Is Lagos next?

Although it is extremely hard to predict the actions of a terrorist group such as Boko Haram, Lagos, Nigeria’s commercial capital, may be a looming target.

The organization’s capacity and ambition have grown swiftly, probably due to assistance from extremist groups in the Maghreb, Somalia, or farther afield.

And, as I wrote in December,

The country’s weak institutions make it ill-prepared to deal with threats like this. It is unlikely to have the capacity to meet the challenge. Expect more attacks in the coming months.

According to Human Rights Watch, Boko Haram has killed 935 people since 2009 in 164 attacks, including more than 250 in the first weeks of this year. It has bombed churches, police stations, military facilities, banks, and beer parlors. It attacked the United Nations headquarters in Abuja in August.

Last Friday’s devastating attack on Kano, Nigeria’s second largest city, went well beyond what any analyst predicted it was capable of. The Financial Times reported:

Eyewitnesses said hundreds of Boko Haram operatives were involved in the raids on eight police, intelligence and government targets that lasted several hours.

The police discovered 10 car bombs and hundreds of other unexploded devices on Monday in Kano.

The group, loosely modeled on the Taliban, seems intent on provoking greater religious conflict in a deeply divided country. Its members even talk of overthrowing the state. As Shehu Sani, a civil society activist, said,

They will attack again. It’s now a war that’s going on.

President Goodluck Jonathan has called Boko Haram the greatest threat to Nigeria since the Biafra War in the late 1960s.

The group is benefitting at least indirectly from a deep sense of frustration among Muslims in the north at southern (Christian) domination of the central government at a time when it was assumed it was their turn to rule. The inability of the state to promote development in any form compounds the alienation.

Venturing deep into the south—as an attack on Lagos would require—may be difficult to accomplish. All the attacks so far have come in the north or middle of the country, places either predominantly or partially Muslim. But as the Kano attack indicates, the group has reached a new level of sophistication, which could allow it to go where it could not previously.

Lagos offers more Western targets and important government institutions than anyplace else. Attacking the former capital city would help Boko Haram demonstrate that it can strike anywhere it wants and that the southern led administration cannot govern the country, important goals for the group.

The stability of Nigeria matters. The country is the dominant power in West Africa. It is on track to become one of the world’s five most populated countries by 2050. It exports more than 2 million barrels of oil a day, and has vast gas reserves. It is an increasingly important emerging market, receiving an estimated $6.5 billion in foreign direct investment last year. It is expected to soon overtake South Africa to become the continent’s largest economy.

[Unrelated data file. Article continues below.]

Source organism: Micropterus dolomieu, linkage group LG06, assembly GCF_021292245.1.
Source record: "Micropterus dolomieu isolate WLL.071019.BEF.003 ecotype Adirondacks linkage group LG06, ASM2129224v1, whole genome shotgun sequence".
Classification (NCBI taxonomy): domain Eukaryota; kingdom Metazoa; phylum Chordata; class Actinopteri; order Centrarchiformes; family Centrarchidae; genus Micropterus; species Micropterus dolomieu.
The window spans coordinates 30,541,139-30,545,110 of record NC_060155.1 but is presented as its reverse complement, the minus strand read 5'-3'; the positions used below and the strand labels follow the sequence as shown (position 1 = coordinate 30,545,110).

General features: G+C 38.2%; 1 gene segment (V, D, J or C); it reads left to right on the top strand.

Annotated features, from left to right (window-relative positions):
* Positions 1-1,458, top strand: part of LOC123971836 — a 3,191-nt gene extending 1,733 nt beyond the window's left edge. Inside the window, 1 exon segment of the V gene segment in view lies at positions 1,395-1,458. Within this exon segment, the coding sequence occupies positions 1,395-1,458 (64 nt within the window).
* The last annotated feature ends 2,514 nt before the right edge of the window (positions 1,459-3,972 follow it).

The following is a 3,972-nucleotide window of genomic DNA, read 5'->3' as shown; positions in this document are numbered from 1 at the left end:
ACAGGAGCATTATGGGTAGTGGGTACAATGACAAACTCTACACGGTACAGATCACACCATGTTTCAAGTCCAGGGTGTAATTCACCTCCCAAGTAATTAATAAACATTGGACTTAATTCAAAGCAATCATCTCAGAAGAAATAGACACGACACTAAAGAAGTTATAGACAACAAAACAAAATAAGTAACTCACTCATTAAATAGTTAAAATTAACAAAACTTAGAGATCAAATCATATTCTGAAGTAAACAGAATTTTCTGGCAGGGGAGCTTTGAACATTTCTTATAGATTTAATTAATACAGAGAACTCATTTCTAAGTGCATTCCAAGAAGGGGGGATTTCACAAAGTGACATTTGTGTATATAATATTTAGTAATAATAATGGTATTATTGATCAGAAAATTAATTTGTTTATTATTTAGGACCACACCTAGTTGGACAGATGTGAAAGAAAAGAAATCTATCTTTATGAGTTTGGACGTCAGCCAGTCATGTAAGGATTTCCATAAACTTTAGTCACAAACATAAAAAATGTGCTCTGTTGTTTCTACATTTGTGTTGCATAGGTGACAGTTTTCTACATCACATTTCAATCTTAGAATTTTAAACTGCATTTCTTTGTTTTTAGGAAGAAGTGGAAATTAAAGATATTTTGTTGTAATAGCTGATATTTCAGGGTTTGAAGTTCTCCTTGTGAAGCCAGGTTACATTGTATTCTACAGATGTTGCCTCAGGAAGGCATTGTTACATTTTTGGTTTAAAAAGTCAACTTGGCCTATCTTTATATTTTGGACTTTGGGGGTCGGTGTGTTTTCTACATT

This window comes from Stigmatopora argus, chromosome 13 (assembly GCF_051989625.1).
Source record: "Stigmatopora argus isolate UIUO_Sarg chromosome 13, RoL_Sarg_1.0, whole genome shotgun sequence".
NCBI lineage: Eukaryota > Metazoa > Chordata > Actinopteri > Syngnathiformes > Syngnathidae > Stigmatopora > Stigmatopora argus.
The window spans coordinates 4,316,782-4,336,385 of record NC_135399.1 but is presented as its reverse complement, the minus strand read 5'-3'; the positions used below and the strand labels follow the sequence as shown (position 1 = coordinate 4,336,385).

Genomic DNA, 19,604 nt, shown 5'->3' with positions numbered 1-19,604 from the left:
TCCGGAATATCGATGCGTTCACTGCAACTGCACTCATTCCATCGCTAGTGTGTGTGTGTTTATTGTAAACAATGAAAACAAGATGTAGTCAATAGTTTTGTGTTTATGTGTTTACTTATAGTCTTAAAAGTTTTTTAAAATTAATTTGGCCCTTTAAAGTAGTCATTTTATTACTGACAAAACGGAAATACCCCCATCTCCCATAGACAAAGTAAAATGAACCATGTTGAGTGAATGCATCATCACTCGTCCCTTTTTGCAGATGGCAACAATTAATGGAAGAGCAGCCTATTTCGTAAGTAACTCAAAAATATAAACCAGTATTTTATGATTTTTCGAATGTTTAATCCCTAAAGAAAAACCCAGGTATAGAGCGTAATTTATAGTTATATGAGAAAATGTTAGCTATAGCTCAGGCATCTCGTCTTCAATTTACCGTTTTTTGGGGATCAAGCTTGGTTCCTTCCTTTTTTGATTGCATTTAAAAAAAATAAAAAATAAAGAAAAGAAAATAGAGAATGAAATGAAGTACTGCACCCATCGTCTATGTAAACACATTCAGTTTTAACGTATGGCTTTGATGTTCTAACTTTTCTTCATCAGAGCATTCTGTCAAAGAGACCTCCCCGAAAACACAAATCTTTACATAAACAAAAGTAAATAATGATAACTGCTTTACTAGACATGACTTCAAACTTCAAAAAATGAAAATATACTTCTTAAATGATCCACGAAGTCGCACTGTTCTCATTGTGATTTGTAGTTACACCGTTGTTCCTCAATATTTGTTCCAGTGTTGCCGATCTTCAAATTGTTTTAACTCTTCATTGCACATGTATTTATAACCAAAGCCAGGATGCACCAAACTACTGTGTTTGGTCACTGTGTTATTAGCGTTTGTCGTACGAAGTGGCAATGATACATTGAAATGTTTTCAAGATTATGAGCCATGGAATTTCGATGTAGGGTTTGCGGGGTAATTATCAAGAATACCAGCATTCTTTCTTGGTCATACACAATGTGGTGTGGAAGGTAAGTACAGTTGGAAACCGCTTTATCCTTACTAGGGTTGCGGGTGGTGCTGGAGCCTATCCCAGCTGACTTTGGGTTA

Reversing this ominous trend line will not be easy. It requires a mixture of political, developmental, and security measures, all executed effectively.

But this is probably well beyond the capacity of a government well known for its dysfunction. Right now, the Jonathan administration seems overwhelmed and unsure how to respond. The intelligence agencies and police have shown little indication that they are ready to protect the country. A number of captured suspects, including the one accused of orchestrating the Christmas Day bombing, have even escaped custody.

As John Campbell of the Council on Foreign Relations explains:

If the Jonathan government persists in dealing with Boko Haram as a security issue without acknowledging and addressing the political dimension to the insurrection, it is likely that the conflict will intensify. The impotence of the police, military and security services so far indicates that the Abuja government does not have the ability or resources to destroy Boko Haram. . . .

Money will not solve the Boko Haram problem, and a political settlement would require a restructuring of Nigerian politics that would be difficult for any presidential administration to achieve.

As an ex-resident of Lagos who cares for the future of the country I hope my analysis is wrong.

 

Photo courtesy of Pan-African News Wire File Photos.

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Seth Kaplan

About Seth Kaplan

Seth Kaplan is a Professorial Lecturer in the Paul H. Nitze School of Advanced International Studies (SAIS) at Johns Hopkins University. He teaches, writes, and consults on issues related to fragile states, governance, and development. He is the author of Fixing Fragile States: A New Paradigm for Development (Praeger Security International, 2008) and Betrayed: Politics, Power, and Prosperity (Palgrave Macmillan, 2013). A Wharton MBA and Palmer scholar, Seth has worked for several large multinationals and founded four companies. He speaks fluent Mandarin Chinese and Japanese.